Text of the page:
Comparing’s uglier sister, complaining

“Complaining: the expression of dissatisfaction or annoyance about something.” Oxford Dictionary

Doesn’t that sound innocent? To me it even sounds healthy, expressing something you feel dissatisfied of annoyed about. Isn’t it just normal to do so? Is it really wrong to say out loud something you don’t feel happy about? Surely I can’t be perfectly content all of the time, can I? It’s just not realistic. I agree (with me)!

But the point here is not perfection (boring!), but it is worth weighing up the pros and cons of any given behavior and check in every now and again to see if it’s really the best choice to make. Enter winter of 2019/2020 in The Netherlands (please remember I am from sunny South-Africa). Okay, I know all of you have Covid-19 on your minds now, but I think it’s worth taking a break from discussing that every day for 15 minutes or so.

So back to winter. Boy, this winter sucked. Before we moved to the Netherlands, people kept telling me how horrible the weather is and after 18 months of living here, I didn’t really get it, because the summers have been really hot and the previous winter was sunny and pretty with some ice and snow. Then came this winter, boy. It was grey and windy and rainy nearly every, single day! It just doesn’t stop for months and months. The first couple of months I was still strong, no complaints. I mean the weather is the weather, you just have to go with it, that’s my motto. But came January and I was like: “Okay, seriously, just one day where the sun shines for more than 10 minutes, is that too much to ask?” Since then I have cultivated complaining about this winter every time I get the chance. I always say it very matter-of-factly, like I am above it, but really, I am complaining. Now, if you read my blog about comparing, the following will sound familiar. Recently I have been observing these complaints and trying to notice what the consequence of this complaining about the weather is.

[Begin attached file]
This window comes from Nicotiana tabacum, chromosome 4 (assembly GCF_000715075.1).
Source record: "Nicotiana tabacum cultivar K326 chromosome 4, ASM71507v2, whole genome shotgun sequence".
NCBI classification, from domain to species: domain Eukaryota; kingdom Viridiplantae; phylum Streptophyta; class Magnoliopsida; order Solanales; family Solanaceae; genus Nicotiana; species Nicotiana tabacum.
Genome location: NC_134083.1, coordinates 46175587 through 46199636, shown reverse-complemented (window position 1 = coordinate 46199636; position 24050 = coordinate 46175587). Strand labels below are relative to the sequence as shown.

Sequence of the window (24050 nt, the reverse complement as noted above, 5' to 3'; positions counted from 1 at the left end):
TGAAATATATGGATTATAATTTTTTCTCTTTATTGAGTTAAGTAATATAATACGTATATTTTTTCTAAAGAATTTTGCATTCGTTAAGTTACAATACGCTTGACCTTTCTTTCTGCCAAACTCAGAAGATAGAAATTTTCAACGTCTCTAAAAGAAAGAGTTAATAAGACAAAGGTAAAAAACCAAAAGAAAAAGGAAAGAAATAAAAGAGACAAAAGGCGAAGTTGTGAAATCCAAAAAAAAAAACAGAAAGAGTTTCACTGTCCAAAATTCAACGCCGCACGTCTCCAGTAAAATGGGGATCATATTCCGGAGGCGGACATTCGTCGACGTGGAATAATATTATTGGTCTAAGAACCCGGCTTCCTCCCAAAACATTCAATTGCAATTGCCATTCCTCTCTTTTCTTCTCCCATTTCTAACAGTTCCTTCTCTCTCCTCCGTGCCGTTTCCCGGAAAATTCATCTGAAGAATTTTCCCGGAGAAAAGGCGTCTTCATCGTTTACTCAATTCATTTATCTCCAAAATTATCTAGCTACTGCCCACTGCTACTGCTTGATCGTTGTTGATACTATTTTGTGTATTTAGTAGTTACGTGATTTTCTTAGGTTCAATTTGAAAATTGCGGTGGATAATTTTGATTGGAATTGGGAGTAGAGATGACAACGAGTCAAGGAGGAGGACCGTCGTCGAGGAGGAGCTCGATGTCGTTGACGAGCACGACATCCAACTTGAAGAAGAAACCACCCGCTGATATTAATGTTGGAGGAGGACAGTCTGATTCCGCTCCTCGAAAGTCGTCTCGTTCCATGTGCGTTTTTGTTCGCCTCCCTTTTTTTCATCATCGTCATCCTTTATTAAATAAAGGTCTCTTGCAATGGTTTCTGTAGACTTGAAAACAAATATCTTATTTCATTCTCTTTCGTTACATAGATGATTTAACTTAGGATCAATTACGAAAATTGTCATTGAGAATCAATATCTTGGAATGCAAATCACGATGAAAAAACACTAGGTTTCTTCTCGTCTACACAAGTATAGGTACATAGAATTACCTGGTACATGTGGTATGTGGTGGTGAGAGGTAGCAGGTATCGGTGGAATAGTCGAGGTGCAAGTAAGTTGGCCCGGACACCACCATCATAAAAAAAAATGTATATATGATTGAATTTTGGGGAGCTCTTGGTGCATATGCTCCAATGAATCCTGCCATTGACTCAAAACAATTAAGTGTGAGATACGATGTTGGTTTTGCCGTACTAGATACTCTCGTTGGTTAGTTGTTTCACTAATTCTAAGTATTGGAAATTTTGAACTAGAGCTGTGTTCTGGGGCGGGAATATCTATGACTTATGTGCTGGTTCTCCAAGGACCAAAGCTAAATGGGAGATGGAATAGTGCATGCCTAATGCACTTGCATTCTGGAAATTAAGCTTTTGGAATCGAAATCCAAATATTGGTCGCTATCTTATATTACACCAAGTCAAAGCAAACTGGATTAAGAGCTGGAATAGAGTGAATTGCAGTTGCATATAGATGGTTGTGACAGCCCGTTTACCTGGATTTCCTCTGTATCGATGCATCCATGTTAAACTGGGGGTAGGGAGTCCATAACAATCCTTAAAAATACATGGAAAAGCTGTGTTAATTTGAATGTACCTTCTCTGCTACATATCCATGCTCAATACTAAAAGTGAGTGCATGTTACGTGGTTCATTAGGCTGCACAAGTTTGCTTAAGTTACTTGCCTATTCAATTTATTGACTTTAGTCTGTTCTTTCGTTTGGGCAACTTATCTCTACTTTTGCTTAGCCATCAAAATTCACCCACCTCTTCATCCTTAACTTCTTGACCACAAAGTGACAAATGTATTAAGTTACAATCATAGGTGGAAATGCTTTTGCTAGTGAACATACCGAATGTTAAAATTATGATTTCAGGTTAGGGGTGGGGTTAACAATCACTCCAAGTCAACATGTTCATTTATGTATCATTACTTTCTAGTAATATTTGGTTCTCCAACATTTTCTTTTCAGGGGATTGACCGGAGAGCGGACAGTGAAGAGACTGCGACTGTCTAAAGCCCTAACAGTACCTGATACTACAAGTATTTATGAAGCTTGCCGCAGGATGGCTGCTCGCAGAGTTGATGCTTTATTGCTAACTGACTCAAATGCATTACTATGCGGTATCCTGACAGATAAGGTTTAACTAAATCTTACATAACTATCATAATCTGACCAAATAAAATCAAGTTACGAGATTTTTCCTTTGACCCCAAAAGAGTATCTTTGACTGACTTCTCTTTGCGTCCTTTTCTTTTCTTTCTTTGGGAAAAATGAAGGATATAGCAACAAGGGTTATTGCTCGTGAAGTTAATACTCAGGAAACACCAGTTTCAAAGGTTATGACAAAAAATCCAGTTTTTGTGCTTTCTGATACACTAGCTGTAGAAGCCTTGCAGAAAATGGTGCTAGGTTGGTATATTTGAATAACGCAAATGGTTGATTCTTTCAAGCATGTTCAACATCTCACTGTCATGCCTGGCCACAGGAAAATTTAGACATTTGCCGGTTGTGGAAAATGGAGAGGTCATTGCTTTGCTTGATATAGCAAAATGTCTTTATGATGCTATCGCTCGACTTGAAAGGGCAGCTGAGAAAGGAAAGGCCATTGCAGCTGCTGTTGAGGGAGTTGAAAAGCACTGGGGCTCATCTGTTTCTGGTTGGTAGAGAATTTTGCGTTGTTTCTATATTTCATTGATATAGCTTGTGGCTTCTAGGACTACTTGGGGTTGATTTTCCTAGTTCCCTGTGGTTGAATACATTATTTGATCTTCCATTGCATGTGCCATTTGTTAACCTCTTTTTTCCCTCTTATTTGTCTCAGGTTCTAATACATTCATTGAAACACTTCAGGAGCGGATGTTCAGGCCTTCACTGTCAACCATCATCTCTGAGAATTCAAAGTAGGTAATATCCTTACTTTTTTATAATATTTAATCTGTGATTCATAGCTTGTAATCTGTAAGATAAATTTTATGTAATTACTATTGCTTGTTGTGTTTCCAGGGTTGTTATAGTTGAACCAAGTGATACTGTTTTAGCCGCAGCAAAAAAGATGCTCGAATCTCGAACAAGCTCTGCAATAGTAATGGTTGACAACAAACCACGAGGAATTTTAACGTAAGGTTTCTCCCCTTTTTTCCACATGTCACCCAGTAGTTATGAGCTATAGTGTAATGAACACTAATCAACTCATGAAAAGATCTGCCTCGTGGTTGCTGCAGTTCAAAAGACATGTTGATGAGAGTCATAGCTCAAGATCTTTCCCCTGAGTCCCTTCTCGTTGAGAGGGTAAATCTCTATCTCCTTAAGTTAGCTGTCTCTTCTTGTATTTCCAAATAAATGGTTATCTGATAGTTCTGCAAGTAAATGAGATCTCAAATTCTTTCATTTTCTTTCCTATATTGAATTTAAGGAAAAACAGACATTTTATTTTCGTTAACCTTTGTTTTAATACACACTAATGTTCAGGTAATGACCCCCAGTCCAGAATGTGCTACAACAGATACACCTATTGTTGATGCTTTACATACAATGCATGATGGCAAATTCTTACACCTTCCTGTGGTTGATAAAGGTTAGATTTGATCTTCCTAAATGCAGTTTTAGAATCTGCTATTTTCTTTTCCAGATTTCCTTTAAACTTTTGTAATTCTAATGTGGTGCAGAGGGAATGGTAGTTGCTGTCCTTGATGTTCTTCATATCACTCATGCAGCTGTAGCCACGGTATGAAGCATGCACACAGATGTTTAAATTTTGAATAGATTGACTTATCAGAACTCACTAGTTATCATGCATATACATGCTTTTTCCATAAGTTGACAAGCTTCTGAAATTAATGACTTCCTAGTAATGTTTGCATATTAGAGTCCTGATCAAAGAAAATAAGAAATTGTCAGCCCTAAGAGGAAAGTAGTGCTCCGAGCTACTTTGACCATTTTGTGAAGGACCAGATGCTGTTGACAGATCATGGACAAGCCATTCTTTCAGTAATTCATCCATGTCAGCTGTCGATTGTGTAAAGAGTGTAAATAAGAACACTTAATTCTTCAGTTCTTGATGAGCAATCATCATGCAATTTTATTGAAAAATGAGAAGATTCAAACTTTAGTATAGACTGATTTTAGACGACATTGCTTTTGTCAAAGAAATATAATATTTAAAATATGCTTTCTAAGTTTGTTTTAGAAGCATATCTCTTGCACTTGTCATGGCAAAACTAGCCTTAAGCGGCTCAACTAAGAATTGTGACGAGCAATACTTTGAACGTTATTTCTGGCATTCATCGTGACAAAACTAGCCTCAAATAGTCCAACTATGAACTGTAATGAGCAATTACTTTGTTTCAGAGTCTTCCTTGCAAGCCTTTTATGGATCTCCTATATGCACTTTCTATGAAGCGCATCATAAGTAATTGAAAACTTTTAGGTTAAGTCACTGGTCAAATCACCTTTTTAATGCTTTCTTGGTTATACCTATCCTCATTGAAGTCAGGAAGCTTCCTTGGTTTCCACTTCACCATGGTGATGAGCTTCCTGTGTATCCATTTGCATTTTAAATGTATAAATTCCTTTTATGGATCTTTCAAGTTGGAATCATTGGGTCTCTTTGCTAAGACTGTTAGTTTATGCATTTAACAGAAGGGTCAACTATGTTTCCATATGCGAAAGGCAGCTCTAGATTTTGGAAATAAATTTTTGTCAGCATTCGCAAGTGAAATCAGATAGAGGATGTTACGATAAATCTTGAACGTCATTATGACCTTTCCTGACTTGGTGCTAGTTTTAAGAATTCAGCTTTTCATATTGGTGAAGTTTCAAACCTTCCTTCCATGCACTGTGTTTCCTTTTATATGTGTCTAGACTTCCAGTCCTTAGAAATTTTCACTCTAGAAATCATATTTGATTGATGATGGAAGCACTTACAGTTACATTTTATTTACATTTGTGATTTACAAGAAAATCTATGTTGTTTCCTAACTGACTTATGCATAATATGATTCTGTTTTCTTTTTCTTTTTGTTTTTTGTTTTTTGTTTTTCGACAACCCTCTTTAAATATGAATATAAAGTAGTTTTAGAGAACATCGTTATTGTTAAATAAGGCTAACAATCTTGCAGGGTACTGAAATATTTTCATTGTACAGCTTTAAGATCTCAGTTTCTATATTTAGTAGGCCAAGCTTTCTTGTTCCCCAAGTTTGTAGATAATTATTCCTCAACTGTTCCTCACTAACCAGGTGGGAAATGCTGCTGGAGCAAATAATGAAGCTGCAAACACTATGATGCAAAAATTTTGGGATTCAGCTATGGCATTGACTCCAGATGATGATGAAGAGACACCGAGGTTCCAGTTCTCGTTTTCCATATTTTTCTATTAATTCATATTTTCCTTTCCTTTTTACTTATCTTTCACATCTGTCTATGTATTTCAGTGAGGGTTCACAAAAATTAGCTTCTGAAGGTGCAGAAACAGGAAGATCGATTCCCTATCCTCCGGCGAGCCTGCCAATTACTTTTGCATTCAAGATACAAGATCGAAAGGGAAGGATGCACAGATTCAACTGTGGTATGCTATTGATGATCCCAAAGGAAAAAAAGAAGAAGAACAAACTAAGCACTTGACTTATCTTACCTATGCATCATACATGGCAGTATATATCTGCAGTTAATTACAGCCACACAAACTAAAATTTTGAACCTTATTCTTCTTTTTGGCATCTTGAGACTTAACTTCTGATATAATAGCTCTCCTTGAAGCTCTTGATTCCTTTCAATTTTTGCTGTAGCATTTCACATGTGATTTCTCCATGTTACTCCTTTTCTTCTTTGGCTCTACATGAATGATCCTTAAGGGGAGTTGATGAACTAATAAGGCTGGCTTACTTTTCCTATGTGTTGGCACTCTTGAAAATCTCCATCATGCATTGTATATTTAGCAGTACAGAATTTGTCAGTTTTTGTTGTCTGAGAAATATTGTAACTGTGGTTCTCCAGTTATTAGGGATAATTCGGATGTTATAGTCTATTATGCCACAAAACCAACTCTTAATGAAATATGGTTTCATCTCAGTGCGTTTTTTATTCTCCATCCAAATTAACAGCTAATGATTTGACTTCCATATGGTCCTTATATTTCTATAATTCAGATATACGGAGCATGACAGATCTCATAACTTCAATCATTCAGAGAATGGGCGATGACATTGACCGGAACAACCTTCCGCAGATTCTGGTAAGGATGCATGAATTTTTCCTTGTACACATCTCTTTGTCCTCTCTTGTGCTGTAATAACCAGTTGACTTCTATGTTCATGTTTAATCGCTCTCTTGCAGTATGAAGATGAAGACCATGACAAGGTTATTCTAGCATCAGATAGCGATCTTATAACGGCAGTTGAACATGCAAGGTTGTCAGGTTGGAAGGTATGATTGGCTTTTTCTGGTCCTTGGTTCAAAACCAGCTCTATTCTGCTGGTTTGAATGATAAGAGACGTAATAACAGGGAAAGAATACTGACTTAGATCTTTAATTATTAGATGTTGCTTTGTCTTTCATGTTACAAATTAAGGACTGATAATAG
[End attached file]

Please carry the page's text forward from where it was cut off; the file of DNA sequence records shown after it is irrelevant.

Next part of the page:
And you know what? It’s not that great! I observed that I am looking forward less to my usually fun walks with my labrador, Marula. I wanted to stay in bed longer and stay indoors more than usual (and not because of Covid-19, which would have been the good reason). I noticed that I checked my weather app WAY more than I usually do and I generally had a irritated feeling about the weather.

Now, you might think I am overreacting and it’s not that bad and maybe you are right. But the point of life for me is to enjoy it and be a generally happy person and this little, small, innocent complaint was making me less happy. Now, if you are able to complain about something and it doesn’t affect you mood much, then, well, still stop and observe if you aren’t maybe affecting someone else’s happiness. None of us are islands. The point I am trying to make is that even though we are sometimes very justified in our complaints and it seems innocent, if we stop and really look for the consequences, we might be surprised at what we find. So, without further a due.

My steps to stop complaining:

1) Stop: When you catch yourself complaining, stop in the moment, interrupt yourself. Remember to be honest with yourself, don’t try and justify it.

2) Notice: Try looking at yourself complaining objectively. Even try and imagine someone else complaining to you (about the weather) and notice the feelings you feel. Also try and notice any direct behavioral consequences which might be a result of you complaint(s).

3) Replace: Whenever we try and break a behavioral habit, it’s always necessary to replace the old habit with the new one. The habit loop has to be interrupted but very important is to teach the brain a new behavior to follow instead. My weapon of choice is cheering. What do I mean by that? Well, instead of complaining about something, try cheering for something in stead. Imagine yourself as one of these American cheerleaders going all out. Choose something you are thankful for or you might even try cheering about the very thing you were complaining about. Whatever seems possible to you in that moment, do it.

4) Notice_V2: Now notice your feeling(s) again. Even notice your body. How does it compare to how you felt during the complaining behavior? Different? The same? Silly? It doesn’t really matter, we’re not looking for a specific result here, just notice.

5) Repeat: Now, it goes without saying, you have to repeat the process. Remember it takes long to read it, but it only takes max a couple of minutes to execute it. The more you replace and notice, the quicker you can get rid of the complaining cancer and be healthier.

I hope you enjoyed the post! Leave a comment and let me know what you think about complaining. Is it really a bad habit or something we should try to stop doing?

Take care of yourself, you’re worth it!

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